Harmonix refuses to accept the death of music games

Harmonix, the developer behind Rock Band and the good Guitar Hero games (the first two), recently announced that it would be ending its five-year streak of weekly downloadable song updates with Don McLean’s American Pie. Considering how long it lasted after people got tired of lugging out their plastic guitars and drum sets, it’s not surprising that Harmonix is already hard at work on its next project. Or rather, its next three projects. As reported by GamesBeat, the studio has pulled in some venture capitalist connections to help it flesh out a series of “stunningly envisioned” new games that “each [address] a different human-computer-interface paradigm.” I don’t know what that means, but it sounds pretty rock-and-roll, right? Right?

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40 Responses to “Is There An Ecco In Here?”

  1. His_Space_Holiness says:

    I tried to play Ecco the Dolphin once, as part of the Sonic Genesis Collection for the PS3, and I never got past the first area, the sunny lagoon with all the dolphins. I just could not figure out what I was supposed to do. I gathered from the game description that at some point a waterspout or something would take away all the other dolphins and I’d have to rescue them, but I couldn’t figure out what I had to do to trigger it. So I was just swimming around, reading the same couple of lines of dolphin dialogue and feebly jumping out of the water. My best guess is that a big enough jump would make something happen, but at that point I was too bored and confused to keep trying.

    • George_Liquor says:

      You were on the right track. In that lagoon, get a running–er, swimming start and jump straight up. That triggers the waterspout and begins the game. Then swim around some more, for another 12 hours or so, until it ends. Whee.

  2. duwease says:

    Just *mentioning* Ecco the Dolphin returning fills me with a rotting feeling of dread in my stomach.  I had hoped that the genre of “drowning-induced-panic-attack-simulator” had run its course.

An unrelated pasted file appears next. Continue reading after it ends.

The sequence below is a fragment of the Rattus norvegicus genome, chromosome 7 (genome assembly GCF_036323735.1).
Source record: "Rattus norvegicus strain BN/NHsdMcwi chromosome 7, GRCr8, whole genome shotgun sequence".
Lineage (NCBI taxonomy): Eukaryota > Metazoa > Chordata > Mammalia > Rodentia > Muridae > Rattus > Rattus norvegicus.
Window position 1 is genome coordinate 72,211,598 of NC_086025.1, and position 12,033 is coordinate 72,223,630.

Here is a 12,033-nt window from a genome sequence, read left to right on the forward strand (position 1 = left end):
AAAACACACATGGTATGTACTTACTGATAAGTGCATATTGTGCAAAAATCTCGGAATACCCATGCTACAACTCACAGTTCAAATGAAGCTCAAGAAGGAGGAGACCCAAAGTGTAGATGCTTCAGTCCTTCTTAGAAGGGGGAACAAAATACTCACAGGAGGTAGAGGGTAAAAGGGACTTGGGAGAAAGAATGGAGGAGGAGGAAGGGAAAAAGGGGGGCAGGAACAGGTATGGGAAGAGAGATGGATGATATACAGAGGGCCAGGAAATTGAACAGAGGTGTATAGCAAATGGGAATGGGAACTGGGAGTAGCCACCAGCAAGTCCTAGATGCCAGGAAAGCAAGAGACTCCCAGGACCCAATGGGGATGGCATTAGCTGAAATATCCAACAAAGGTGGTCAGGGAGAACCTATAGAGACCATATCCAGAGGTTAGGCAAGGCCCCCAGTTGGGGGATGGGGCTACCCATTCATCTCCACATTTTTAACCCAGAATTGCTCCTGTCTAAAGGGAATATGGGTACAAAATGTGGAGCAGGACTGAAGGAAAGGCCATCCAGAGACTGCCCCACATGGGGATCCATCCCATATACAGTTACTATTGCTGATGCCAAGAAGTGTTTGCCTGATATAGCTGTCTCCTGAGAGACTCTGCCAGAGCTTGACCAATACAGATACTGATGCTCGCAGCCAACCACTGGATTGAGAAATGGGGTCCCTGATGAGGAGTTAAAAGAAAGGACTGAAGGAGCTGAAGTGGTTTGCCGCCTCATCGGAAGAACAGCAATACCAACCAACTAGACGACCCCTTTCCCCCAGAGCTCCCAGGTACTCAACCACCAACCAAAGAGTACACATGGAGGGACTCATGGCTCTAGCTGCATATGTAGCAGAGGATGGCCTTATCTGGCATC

• The_Misanthrope says:

       I actually liked the idea of Ecco the Dolphin–there’s not many games based in a marine environment–but the difficulty does ramp up really fast.  I don’t need some hand-holding easy mode (they did that already with Ecco Jr.), but I felt the timed elements (the irritating need to grab air to continue breathing) really discouraged exploration and experimentation.

      • neodocT says:

         Ecco Jr.! Man, this woke some weird childhood flashbacks.

        When I was a kid my younger brother had a thing called the Sega Pico. It was a weird (and, looking back, surprisingly cool) mix of storybooks, a console and a tablet, marketed towards toddlers and younger kids. Ecco Jr. was one of the few games we had on it, and we used to spend hours drawing and making songs with that rudimentary tablet, controlling Ecco with the pen. I do wonder what happened to that thing, it might even be laying around somewhere, to my inevitable disappointment if I manage to fire it up again.

        I looked around the internet and the other game I remember playing on the Pico was, apparently, called “Richard Scarry’s Huckle and Lowly’s Busiest Day Ever”. That title just rolls off the tongue!

      • duwease says:

        That’s my main issue.. the rapidly depleting air meter turned what could have been peaceful exploration into a panic.  I love exploring, but it felt more like being lost while I’m late to an appointment and my wife is backseat-driving me into insanity every time I hit a new dead end.

        • The_Misanthrope says:

           To the creator’s credit, they seem to be aware that this was the problem with those games, if the entries at the end of The Big Blue pitch page (under the heading “Risks and Challenges”) are any indication.

      • RTW says: